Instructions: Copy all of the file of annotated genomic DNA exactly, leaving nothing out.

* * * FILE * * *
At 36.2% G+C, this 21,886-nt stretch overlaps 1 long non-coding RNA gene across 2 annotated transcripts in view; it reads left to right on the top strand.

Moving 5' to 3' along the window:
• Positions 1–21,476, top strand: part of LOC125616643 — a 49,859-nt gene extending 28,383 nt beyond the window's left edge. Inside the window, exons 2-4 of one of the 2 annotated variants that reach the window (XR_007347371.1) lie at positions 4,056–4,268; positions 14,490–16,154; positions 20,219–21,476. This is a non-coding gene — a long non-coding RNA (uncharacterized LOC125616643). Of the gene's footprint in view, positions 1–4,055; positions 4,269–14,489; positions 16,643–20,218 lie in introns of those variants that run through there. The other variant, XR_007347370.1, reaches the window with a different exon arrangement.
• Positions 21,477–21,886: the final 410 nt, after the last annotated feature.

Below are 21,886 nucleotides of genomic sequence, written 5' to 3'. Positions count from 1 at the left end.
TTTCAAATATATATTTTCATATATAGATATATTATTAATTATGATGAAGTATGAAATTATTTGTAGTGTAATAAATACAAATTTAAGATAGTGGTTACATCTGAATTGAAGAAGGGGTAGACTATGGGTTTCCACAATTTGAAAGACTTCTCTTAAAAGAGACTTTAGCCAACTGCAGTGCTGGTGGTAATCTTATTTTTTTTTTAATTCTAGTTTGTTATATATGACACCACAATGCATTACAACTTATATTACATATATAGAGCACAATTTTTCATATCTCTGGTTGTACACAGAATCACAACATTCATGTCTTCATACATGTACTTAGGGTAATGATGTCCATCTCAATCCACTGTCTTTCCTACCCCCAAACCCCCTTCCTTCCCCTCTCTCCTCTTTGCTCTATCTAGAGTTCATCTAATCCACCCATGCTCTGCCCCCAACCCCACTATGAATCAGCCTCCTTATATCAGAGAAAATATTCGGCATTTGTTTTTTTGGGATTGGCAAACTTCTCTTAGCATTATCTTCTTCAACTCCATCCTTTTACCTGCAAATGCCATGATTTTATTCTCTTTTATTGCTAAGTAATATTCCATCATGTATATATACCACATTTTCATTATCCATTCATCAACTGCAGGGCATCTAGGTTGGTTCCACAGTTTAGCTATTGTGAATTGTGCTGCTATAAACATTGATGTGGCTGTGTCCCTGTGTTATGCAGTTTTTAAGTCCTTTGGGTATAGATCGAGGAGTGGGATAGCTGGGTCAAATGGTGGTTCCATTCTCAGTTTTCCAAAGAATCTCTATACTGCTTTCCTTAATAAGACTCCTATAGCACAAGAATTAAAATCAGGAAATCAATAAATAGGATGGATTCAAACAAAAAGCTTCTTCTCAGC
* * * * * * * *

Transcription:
At 36.2% G+C, this 21,886-nt stretch overlaps 1 long non-coding RNA gene across 2 annotated transcripts in view; it reads left to right on the top strand.

Moving 5' to 3' along the window:
• Positions 1–21,476, top strand: part of LOC125616643 — a 49,859-nt gene extending 28,383 nt beyond the window's left edge. Inside the window, exons 2-4 of one of the 2 annotated variants that reach the window (XR_007347371.1) lie at positions 4,056–4,268; positions 14,490–16,154; positions 20,219–21,476. This is a non-coding gene — a long non-coding RNA (uncharacterized LOC125616643). Of the gene's footprint in view, positions 1–4,055; positions 4,269–14,489; positions 16,643–20,218 lie in introns of those variants that run through there. The other variant, XR_007347370.1, reaches the window with a different exon arrangement.
• Positions 21,477–21,886: the final 410 nt, after the last annotated feature.

Below are 21,886 nucleotides of genomic sequence, written 5' to 3'. Positions count from 1 at the left end.
TTTCAAATATATATTTTCATATATAGATATATTATTAATTATGATGAAGTATGAAATTATTTGTAGTGTAATAAATACAAATTTAAGATAGTGGTTACATCTGAATTGAAGAAGGGGTAGACTATGGGTTTCCACAATTTGAAAGACTTCTCTTAAAAGAGACTTTAGCCAACTGCAGTGCTGGTGGTAATCTTATTTTTTTTTTAATTCTAGTTTGTTATATATGACACCACAATGCATTACAACTTATATTACATATATAGAGCACAATTTTTCATATCTCTGGTTGTACACAGAATCACAACATTCATGTCTTCATACATGTACTTAGGGTAATGATGTCCATCTCAATCCACTGTCTTTCCTACCCCCAAACCCCCTTCCTTCCCCTCTCTCCTCTTTGCTCTATCTAGAGTTCATCTAATCCACCCATGCTCTGCCCCCAACCCCACTATGAATCAGCCTCCTTATATCAGAGAAAATATTCGGCATTTGTTTTTTTGGGATTGGCAAACTTCTCTTAGCATTATCTTCTTCAACTCCATCCTTTTACCTGCAAATGCCATGATTTTATTCTCTTTTATTGCTAAGTAATATTCCATCATGTATATATACCACATTTTCATTATCCATTCATCAACTGCAGGGCATCTAGGTTGGTTCCACAGTTTAGCTATTGTGAATTGTGCTGCTATAAACATTGATGTGGCTGTGTCCCTGTGTTATGCAGTTTTTAAGTCCTTTGGGTATAGATCGAGGAGTGGGATAGCTGGGTCAAATGGTGGTTCCATTCTCAGTTTTCCAAAGAATCTCTATACTGCTTTCCTTAATAAGACTCCTATAGCACAAGAATTAAAATCAGGAAATCAATAAATAGGATGGATTCAAACAAAAAGCTTCTTCTCAGC